I'm leading my college ministry group through a fantastic book right now. It's called Think, Act, Be Like Jesus by Randy Frazee. He connects what we think to how we act and the outcome is a lifelong virtue. Here's the latest section our group covered.
Who am I? Can you describe yourself in 5 words? Perhaps you've been asked that question before. If you're like me, your answers have varied, depending on whom you were with, how you were feeling about your life, or what you had for lunch that day.
Slightly different question: which description of whom we are in Christ means the most to you? (a child, a temple, a new creation, a member of the body of Christ, a citizen in Heaven, etc.)
How does this description change how you approach each day?
I believe how we see ourselves impacts everything else; how we live our lives, how we treat one another. If we live fully in God’s grace, we’ll be the most willing to pass that grace around. If we try to accomplish things on our own, we’ll be quicker to expect others to work as hard as we do.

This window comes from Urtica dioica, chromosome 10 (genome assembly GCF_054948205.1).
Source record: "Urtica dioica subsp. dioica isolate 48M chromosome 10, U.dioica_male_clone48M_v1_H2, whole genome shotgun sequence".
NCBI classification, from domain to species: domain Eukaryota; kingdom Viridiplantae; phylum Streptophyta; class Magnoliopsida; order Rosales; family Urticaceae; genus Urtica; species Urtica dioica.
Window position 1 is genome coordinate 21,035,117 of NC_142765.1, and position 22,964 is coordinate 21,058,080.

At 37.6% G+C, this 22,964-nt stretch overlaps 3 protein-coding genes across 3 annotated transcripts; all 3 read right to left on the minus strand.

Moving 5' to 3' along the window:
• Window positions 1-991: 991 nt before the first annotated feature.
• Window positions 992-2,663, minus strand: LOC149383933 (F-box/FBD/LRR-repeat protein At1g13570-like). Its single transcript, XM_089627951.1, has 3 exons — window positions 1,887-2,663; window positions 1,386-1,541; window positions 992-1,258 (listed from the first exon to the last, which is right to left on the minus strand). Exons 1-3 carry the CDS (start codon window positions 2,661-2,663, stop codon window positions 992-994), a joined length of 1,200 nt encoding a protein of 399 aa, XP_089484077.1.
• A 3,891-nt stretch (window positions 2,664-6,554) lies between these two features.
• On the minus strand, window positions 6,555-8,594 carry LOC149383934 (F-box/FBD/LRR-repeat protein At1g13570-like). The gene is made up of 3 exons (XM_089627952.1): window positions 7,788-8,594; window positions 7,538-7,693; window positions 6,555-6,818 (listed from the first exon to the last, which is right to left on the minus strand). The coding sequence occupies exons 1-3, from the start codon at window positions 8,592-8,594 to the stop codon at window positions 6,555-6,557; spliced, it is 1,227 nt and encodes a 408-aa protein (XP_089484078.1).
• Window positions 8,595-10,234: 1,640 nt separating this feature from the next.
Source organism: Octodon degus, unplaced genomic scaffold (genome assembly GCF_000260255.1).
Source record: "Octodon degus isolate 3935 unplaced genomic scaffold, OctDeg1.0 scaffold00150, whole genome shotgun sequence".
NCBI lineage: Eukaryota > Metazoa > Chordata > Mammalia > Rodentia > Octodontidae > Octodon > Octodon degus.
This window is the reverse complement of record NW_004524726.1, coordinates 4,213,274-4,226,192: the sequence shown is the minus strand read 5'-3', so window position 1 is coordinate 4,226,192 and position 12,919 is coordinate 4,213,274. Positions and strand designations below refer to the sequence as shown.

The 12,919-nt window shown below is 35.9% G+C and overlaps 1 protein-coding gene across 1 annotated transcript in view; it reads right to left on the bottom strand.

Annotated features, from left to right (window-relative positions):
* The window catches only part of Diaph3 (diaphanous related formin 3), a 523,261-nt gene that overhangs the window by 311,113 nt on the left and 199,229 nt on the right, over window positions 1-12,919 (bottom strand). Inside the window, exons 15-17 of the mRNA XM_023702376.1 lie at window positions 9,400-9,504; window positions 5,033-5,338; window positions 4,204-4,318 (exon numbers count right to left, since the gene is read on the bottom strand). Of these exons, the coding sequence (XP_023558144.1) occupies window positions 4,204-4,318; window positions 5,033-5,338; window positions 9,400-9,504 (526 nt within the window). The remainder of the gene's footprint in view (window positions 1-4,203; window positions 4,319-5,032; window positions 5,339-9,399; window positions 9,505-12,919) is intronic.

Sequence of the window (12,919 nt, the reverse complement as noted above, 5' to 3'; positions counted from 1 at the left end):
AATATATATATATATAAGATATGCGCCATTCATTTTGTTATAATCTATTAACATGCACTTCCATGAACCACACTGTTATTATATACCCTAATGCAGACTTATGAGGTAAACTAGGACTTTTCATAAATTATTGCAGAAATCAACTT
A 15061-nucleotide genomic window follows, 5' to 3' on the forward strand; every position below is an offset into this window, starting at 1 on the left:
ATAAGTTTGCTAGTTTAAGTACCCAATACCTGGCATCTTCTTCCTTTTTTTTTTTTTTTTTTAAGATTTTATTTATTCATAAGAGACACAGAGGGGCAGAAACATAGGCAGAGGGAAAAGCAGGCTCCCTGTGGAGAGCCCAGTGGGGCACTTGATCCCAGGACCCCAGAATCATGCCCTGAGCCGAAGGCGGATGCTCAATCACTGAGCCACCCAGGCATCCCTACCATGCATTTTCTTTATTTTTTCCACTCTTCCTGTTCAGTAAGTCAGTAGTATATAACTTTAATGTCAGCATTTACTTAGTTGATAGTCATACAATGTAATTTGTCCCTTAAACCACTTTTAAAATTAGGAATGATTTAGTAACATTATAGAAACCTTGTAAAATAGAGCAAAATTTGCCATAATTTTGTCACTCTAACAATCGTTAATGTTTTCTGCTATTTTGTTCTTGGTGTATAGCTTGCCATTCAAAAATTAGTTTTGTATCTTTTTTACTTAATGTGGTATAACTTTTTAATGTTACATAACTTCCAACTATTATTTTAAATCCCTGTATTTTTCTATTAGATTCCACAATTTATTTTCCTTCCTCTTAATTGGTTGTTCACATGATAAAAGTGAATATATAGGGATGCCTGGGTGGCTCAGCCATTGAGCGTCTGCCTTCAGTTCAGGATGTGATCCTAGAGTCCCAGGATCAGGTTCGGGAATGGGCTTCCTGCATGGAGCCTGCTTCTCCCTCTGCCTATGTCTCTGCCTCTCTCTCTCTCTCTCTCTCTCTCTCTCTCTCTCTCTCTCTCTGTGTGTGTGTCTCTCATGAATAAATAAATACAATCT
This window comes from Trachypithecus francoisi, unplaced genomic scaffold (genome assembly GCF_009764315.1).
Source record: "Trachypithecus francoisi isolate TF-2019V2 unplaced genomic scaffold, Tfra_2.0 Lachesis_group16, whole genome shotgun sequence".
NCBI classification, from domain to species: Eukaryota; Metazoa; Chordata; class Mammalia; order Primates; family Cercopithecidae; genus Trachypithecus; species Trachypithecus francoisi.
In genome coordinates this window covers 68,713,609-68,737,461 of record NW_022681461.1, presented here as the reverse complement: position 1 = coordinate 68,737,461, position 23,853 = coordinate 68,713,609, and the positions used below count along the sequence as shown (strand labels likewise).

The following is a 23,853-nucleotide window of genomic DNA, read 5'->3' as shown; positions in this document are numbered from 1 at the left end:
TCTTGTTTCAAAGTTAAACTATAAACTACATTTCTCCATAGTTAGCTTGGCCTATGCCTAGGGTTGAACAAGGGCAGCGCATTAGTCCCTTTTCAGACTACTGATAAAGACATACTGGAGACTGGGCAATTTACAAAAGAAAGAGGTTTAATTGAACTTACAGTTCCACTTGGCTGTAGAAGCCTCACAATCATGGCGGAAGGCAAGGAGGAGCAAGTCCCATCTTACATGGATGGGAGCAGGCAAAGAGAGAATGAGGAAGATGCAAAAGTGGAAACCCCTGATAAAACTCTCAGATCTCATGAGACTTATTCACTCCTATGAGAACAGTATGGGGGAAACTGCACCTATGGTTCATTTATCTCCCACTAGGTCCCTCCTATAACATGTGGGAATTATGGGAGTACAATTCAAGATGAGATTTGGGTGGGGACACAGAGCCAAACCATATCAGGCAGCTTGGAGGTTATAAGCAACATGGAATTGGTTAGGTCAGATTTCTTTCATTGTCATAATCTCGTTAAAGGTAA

“In view of God’s mercy…” As we consider this concept, we are left with an obvious response of total surrender to God’s will. He should so capture our hearts for today and forever that we are compelled to give up our lives for Him – from love, not duty; for worship, not works.” Pg122
Out of an understanding of who we are in Christ, our response should come naturally.
The virtue that comes from understanding who we are and giving it all to God is hope. We hope that everything God has promised will come true. We hope that Heaven lives up to the billing. We hope that it will all be worth it. Because, quite frankly, we’re just as smart and talented as others who appear to succeed in this life. So if this life were all we were living for, we’d like to show them.
But we know it’s not. We have a greater hope. We believe there is more than what we see right now. When we say ‘hope’, it’s not a last-ditch effort at something because we were incapable of anything else. We say ‘hope’, it is resting on a firm foundation, a ground that has been tested and proved, long before we came on the scene. We say ‘hope’ with purpose.
That's who we are.